Eamon Timmins CEO, Age Action says “It is illegal under the
Employment Equality Act to discriminate against somebody based on
their age, and it is very encouraging that older workers are now
using that legal protection,” Mr Timmins said.
“However, we now need a sea change in attitudes among some
The EA responded to 10,993 queries under five
different pieces of legislation –
- 3,047 queries in relation to the Employment Equality Acts
- 1,559 queries in relation to the Equal Status Acts
- 4,257 queries in relation to the Maternity Protection Acts
- 1,996 queries under the Parental Leave Acts
- 134 queries under the Adoptive Leave Acts
There were 737 case files under three pieces of legislation with 360
case files under the Employment Equality Acts, 328 case files under the
Equal Status Acts and 49 case files under the Intoxicating Liquor Act.
The age ground was the highest area of case files under
the Employment Equality Acts for the first time (87 case files
out of 360-24%). The disability ground was the highest area of
case files under the three acts together (177 case files out of
Under the Equal Status Acts there was a substantial number of
case files involving allegations of discrimination against the public
sector-government departments, state agencies, local
authorities, health agencies and schools (225 case files out of
The Traveller ground was the second highest area of case files
under the Equal Status Acts (63 out of 328 casefiles-19%). These
predominantly relate to allegations of discrimination in relation
to educational establishments and accommodation provision.
The race ground (68 case files) and the gender ground (65
case files) continue to be a significant focus in the case files
under the Employment Equality Acts. The Traveller and the disability
grounds are the highest areas under the Intoxicating
Niall Crowley, CEO Equality Authority highlighted "the age ground
predominantly involves allegations of discrimination by older
workers. Age limits in the workplace are the focus for many
of these allegations including fixed retirement ages. It is clear from
the case files that there are significant numbers of older people who
do not want to be forced to retire."
He pointed to "the significant challenges that are evident in the
high level of case files on the disability ground. These
allegations predominantly relate to a failure by employers and service
providers to accommodate the needs of people with disabilities.
It is clear from the case files that this accommodation requires early
consultation with an assessment of need of the individual employee or
customer with disabilities.
This issue is evident across a wide range of sectors including schools,
transport providers, government departments and housing providers."
He added that "the significant presence of the public sector
as a focus for allegations of discrimination reinforces our
recommendation that the equality legislation should be developed to include
a positive duty on the public sector to have regard to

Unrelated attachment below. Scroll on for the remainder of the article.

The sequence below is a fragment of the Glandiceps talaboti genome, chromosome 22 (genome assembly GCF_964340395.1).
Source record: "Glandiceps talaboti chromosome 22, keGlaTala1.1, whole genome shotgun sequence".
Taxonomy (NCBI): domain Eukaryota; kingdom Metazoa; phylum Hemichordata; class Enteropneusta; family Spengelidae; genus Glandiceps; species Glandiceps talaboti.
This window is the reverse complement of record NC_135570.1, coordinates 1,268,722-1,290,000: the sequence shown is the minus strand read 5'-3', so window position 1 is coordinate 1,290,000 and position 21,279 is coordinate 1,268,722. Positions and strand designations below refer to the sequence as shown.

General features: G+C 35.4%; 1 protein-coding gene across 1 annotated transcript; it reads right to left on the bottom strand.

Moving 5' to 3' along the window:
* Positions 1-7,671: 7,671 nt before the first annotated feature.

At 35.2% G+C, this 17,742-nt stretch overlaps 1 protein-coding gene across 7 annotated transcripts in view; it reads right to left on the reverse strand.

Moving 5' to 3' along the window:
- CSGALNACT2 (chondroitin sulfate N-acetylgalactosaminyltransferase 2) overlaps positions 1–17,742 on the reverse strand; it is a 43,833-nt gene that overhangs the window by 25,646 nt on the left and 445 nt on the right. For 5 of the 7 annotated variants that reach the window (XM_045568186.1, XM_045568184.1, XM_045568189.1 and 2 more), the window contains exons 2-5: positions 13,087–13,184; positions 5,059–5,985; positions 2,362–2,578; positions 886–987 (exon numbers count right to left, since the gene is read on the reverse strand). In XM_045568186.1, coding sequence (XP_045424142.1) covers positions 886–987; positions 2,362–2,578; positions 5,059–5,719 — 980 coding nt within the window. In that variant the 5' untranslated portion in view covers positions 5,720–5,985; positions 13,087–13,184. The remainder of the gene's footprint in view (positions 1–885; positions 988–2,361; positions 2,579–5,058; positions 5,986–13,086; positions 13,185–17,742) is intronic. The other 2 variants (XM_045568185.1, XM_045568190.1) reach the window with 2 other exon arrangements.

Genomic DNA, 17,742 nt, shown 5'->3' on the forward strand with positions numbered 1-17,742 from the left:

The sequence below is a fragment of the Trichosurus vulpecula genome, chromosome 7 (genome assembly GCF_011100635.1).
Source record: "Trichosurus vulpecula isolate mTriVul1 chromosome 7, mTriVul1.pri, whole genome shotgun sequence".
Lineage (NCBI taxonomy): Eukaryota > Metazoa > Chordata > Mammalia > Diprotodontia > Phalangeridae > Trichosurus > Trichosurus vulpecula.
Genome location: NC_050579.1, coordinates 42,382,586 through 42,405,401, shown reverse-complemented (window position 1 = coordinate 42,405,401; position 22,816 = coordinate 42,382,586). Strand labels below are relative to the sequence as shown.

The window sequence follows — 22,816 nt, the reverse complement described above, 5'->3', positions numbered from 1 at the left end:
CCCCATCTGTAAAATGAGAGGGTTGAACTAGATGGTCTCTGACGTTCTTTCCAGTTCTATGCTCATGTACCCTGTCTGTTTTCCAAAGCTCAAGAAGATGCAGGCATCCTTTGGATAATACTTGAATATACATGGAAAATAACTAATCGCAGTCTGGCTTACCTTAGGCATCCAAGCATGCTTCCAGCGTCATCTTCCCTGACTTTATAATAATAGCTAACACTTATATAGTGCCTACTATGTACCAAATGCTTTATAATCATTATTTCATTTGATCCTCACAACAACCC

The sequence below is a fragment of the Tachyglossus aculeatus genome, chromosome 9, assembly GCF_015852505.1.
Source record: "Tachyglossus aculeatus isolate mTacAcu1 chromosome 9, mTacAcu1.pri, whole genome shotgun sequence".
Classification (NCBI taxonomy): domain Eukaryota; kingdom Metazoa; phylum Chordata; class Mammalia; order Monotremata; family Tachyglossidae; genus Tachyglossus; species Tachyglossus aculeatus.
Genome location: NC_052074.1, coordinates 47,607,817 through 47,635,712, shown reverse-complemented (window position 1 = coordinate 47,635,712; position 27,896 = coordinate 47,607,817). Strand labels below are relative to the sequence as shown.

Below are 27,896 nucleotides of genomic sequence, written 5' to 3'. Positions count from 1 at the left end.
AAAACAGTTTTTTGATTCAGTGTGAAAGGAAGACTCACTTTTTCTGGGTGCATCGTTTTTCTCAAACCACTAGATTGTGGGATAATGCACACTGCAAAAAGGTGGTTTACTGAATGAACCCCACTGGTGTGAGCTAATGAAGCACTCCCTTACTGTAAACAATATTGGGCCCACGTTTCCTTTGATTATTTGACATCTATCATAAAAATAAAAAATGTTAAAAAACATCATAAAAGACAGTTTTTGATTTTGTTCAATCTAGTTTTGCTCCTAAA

equality in carrying out its functions".
A number of casework outcomes of strategic importance were achieved
during the year including –
A local authority was ordered to pay the maximum compensation
under the Equal Status Acts for discrimination on the disability
ground and to construct an extension in a local authority house
suitable to the needs of a child with autism or to re-house the family
in alternative suitable accommodation.
The Health Service Executive was ordered to pay the maximum
compensation under the Equal Status Acts for discrimination on
the Traveller community ground for obliging the claimant to attend a
centralised unit in Dublin for payment of supplementary welfare
allowance (SWA) and was ordered to arrange for SWA payments to
Travellers at all outlets at which payment is made to non-Travellers.
A complaint of discrimination by a domestic worker under
the Employment Equality Acts was settled on the basis of a substantial
A complaint under the Equal Status Acts was settled when the State
Examinations Commission re-issued a Leaving Certificate to reflect
the presenting identity of a Transsexual person.
Niall Crowley, CEO of the Equality Authority, pointed to the "development
of a new focus on the business case for equality during 2007. Ground
breaking research quantified, for the first time in an Irish
context, the positive relationship between equality and
diversity strategies in companies and increased productivity,
increased motivation and decreased employee turnovers.
This research is particularly important as we experience economic
turbulence - equality and diversity strategies are not an optional
extra for the good times, they are key to business survival in more
For more information visit the Equality Authority website. Other useful
websites include Age
Action Ireland and the Age
& Opportunity website which promotes greater participation by
older people in society.
Visit the Employment
Resource Bureau for information on human resource management for
your community organisation.